NC #557 CES Impressions, Jacoti ListenApp, PicoBrew, URB-E, Security Stuff

I’ll give you one person’s impression of the adventure they call CES (which isn’t the same for anyone else). We’ll hear interviews from CES. We’ll start with Jacoti about their free iOS ListenApp for the hearing impaired, we’ll learn about the PicoBrew home brewing system, we’ll talk to URB-E about the Compact urban electric vehicle, and we’ll hear about the awesome work SyFy Labs is doing with the TV show The Expanse. Bart Busschots joins us to talk Security Stuff, including explaining the SLOTH attacks, and how the Internet lost their minds about the way Microsoft is handling Windows Disk Encryption Recovery Keys.


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Hi this is Allison Sheridan of the NosillaCast Mac Podcast, hosted at Podfeet.com, a technology geek podcast with an EVER so slight Macintosh bias. Today is Saturday January 10, 2016 and this is show number 557. We’re back from CES and ready to regale you with an awesome set of recordings from the show. As always we’ll parse these out over time instead of inundating you with too many all at once. The videos will be up on podfeet.com before they’re in the shows so you can peak ahead if you like.

We’ll do four interviews but before that I want to tell you about what CES is actually like. After the interviews we have Security Stuff with Bart. So buckle up, because it’s a monster show!

Blog Posts

What is CES Like?

Jacoti Hearing Technologies’ ListenApp for iOS

Make Craft Beer at Home with PicoBrew

URB-E Compact Urban Electric Vehicle

SyFy Labs Enhances Viewing of The Expanse

Security Stuff

Security Medium 1 – the SLOTH attacks

We have known for a long time that the MD5 hash is very weak, and that the SHA1 hash is weak. You'd imagine that the crypto industry would have responded by abandoning all these hashes altogether, but that's not what happened. Instead, the attitude taken was that these obsolete algorithms would still be used in some circumstances where they were assumed good enough, because they require less compute power than newer hashes. This attitude can be be summarised as ah sure it'll be grand.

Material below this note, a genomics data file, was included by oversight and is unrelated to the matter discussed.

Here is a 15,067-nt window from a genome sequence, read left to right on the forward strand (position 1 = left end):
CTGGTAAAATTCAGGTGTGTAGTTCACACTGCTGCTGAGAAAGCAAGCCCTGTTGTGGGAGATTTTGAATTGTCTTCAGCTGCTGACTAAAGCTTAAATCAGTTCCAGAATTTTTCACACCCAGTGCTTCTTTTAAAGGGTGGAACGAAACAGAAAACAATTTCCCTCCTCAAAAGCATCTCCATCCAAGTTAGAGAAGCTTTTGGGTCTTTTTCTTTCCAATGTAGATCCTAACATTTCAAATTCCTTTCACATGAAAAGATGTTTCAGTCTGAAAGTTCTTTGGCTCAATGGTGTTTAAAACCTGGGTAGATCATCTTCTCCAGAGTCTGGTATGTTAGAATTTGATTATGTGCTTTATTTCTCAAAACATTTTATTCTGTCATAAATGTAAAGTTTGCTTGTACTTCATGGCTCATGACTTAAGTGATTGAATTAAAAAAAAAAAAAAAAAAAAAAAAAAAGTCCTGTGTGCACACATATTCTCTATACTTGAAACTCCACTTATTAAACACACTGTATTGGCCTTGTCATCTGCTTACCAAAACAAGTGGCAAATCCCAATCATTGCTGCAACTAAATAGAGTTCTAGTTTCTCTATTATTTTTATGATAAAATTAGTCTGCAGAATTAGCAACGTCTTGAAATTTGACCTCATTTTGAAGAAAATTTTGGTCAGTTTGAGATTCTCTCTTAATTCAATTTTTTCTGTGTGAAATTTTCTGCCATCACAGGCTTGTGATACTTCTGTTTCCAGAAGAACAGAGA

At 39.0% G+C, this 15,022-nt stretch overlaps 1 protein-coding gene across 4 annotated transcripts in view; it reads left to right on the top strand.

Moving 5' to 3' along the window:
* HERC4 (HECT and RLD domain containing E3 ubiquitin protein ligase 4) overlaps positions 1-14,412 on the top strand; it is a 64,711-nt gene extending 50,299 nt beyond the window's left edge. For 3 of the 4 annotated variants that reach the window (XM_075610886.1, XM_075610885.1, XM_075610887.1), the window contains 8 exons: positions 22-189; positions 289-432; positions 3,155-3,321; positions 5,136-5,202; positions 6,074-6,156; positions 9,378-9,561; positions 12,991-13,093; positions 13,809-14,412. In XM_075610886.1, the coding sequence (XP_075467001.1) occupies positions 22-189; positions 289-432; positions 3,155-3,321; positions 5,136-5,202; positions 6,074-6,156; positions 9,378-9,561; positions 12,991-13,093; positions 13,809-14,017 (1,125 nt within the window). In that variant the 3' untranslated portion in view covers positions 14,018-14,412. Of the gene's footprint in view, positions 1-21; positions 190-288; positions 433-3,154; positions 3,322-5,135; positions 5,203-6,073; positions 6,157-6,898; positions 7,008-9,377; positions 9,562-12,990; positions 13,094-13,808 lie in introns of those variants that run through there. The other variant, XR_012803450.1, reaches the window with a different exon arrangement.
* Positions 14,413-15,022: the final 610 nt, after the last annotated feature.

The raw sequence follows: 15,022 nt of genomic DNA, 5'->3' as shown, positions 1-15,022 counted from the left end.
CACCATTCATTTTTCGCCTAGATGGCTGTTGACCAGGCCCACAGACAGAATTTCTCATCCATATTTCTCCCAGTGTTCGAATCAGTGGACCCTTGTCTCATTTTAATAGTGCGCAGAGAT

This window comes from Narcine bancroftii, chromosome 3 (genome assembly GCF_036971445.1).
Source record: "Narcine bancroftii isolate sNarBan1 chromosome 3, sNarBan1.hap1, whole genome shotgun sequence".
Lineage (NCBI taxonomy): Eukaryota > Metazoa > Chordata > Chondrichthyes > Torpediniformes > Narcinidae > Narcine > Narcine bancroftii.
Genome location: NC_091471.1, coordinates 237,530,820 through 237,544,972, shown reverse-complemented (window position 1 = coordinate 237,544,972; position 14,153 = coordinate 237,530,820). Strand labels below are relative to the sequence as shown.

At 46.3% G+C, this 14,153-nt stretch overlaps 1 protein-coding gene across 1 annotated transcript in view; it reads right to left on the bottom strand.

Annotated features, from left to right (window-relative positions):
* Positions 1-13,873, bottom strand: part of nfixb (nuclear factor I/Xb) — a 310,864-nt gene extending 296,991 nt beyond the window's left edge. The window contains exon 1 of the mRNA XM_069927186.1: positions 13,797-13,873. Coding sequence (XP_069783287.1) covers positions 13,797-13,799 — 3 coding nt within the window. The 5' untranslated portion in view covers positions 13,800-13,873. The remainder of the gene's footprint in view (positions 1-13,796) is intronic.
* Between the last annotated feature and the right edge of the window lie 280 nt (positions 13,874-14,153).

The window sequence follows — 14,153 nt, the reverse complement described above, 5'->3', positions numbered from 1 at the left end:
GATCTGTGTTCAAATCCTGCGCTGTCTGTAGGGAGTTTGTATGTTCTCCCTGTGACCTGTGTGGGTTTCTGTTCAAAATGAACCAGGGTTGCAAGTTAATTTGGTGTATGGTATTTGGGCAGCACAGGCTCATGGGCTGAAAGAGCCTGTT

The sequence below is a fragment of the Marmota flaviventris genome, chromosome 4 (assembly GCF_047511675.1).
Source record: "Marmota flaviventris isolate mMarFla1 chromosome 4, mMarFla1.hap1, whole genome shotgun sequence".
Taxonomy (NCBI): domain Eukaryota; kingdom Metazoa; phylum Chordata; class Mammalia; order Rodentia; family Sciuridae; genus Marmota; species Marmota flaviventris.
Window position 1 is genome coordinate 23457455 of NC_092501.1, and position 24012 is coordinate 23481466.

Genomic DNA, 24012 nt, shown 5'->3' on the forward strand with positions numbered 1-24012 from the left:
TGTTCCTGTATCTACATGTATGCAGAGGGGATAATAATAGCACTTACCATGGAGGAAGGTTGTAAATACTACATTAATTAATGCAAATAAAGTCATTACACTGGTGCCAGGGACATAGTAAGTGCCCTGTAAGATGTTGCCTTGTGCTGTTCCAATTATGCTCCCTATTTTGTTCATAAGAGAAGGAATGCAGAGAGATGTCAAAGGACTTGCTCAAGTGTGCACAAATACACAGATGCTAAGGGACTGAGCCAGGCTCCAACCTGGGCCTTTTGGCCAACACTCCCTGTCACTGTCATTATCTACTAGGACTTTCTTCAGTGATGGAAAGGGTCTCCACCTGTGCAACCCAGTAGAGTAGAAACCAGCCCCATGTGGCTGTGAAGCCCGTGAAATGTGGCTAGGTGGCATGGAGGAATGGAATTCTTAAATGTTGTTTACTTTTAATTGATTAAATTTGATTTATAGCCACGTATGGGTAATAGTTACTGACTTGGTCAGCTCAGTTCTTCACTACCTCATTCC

It's probably no surprise that many cryptographers felt deeply uncomfortable with this on-going use of MD5 and SHA1.

Some of those cryptographers have been hard at work putting their money where their mouth is, and have released a paper details a list of attacks against main-stream protocols like TLS (HTTPS) and SSH 2 which leverage these protocol's on-going use of MD5 and SHA1 to greatly reduce their security.

To hammer home the point, and, because only security vulnerabilities with a cool name seem to get any traction, they titled their collection of attacks SLOTH, with the backronym Security Losses from Obsolete and Truncated Transcript Hashes.

So, if these attacks work against HTTPS and SSH, it must finally be time to set out hair on fire right? Not quite. The attacks are, for now, either not practical at all, or, only practical for large organisations with a lot of resources.